In my view, for established companies and market leaders like HNG, what matters is notthe booms and blips of short economic cycles but the ability to build enduring assets thatcan best leverage decadal trends. In this regard I believe we are well placed to take on abuoyant future as well as withstand the intermittent dips. We are one of the few companiesinternationally to have an in-depth understanding of glass making. We are also the marketleaders in India with an enviable reputation for quality. We have aligned our productionto the Indian Growth Story by nearly quadrupling our capacities since 2000. At the sametime we have continued to deliver highest standards of quality products to our clientsthrough consistent investments in world-class equipment and deep-rooted culture ofquality. Our cost structures have been fine-tuned by our constant efforts to go beyond theestablished norms and ensure maximum utilization on resources. These factors havetranslated into an ability to offer quality products at competitive prices, which hasenabled us to win customer confidence.

Apart from being an opportunity for improving business efficiencies, adverse situationsalso bring about a need to introspect and look at business plans without the tints of rosyoptimism. A result of this introspection has been our decision to divest our majoritystake in HNG Float Glass Limited in favour of a strategic international partner, TrakyaCam Sanayii A.3. The partnership brings in strong technological knowhow for value-addedfloat glass and automotive grade glass segments, both of which have considerable growthpotential in India. Further, in the automobile glass the entry of Trakya Cam into theIndian market will open up significant opportunities in OEM markets on account of theirglobal reputation and tie-ups. International management skills and global industryexpertise can also be expected to positively impact efficiencies. Trakya Cam’stechnical, financial and manpower strengths, coupled with HNG’s strength inIndia’s glass industry are sure to result in much better and deeper inroads in themarkets going forward.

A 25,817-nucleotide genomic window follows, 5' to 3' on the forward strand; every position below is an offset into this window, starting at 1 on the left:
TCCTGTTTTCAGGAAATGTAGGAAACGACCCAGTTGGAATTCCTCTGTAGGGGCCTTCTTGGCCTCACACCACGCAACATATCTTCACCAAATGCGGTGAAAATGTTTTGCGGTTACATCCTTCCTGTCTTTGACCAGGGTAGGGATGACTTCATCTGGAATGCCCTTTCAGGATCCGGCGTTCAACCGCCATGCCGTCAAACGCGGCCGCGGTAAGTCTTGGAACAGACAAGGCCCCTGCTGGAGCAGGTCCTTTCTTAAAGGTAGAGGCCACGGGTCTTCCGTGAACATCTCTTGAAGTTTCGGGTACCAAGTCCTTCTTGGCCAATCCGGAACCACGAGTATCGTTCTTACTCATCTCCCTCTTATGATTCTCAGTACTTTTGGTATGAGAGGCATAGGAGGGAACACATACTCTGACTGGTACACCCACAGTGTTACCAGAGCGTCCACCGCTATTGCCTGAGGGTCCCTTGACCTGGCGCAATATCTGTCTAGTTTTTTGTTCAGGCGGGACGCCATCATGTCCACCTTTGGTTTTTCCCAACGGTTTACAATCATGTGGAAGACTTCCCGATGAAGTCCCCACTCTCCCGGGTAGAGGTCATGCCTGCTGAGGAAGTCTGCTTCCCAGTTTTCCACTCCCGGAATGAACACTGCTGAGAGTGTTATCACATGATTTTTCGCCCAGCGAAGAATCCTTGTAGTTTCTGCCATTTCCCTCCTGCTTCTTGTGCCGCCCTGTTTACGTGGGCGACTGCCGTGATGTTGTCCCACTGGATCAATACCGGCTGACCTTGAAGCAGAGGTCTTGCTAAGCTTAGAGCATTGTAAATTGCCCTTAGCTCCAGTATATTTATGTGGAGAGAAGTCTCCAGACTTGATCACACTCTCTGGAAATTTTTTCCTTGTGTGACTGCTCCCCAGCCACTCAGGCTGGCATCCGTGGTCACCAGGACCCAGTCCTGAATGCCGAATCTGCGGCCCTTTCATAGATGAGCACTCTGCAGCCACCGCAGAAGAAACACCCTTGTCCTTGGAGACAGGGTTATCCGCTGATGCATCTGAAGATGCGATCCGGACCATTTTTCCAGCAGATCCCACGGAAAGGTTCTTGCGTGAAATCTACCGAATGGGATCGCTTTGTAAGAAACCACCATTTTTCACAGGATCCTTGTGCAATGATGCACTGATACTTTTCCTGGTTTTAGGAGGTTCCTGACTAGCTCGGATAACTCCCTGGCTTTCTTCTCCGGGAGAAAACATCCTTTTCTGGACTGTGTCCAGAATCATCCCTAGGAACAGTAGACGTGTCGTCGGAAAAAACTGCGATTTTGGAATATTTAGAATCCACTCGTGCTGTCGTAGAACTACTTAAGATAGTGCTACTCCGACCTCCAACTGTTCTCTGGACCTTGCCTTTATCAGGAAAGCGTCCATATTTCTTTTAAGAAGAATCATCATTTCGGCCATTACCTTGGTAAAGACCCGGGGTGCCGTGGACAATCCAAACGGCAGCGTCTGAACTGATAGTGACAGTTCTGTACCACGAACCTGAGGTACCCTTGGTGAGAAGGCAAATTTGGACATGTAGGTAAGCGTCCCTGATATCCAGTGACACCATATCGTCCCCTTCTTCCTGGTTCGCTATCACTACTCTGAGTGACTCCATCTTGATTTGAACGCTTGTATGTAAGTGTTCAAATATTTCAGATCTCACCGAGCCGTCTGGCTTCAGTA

Before I conclude I would like to touch upon another long term aspect that businessestoday need to take cognizance of. These are issues that pertain to the environment andsociety at large which are becoming essential for sustainable growth. Increasingly andglobally there is pressure to ensure that production and consumption do not cause longterm damage to environment and communities. We are proud to manufacture an eco-friendly,recyclable product that has no substitute in many packaging applications. Internationally,the trend today is in favour of a greener future. At home, we are also proud to play anactive role in the betterment of environments and societies around our manufacturingunits. We recognize that sustainable development is the only way forwards and that ourbusiness has prospered – and will continue to prosper – because we work inharmony with the future.

Chandra Kumar Somany

Chairman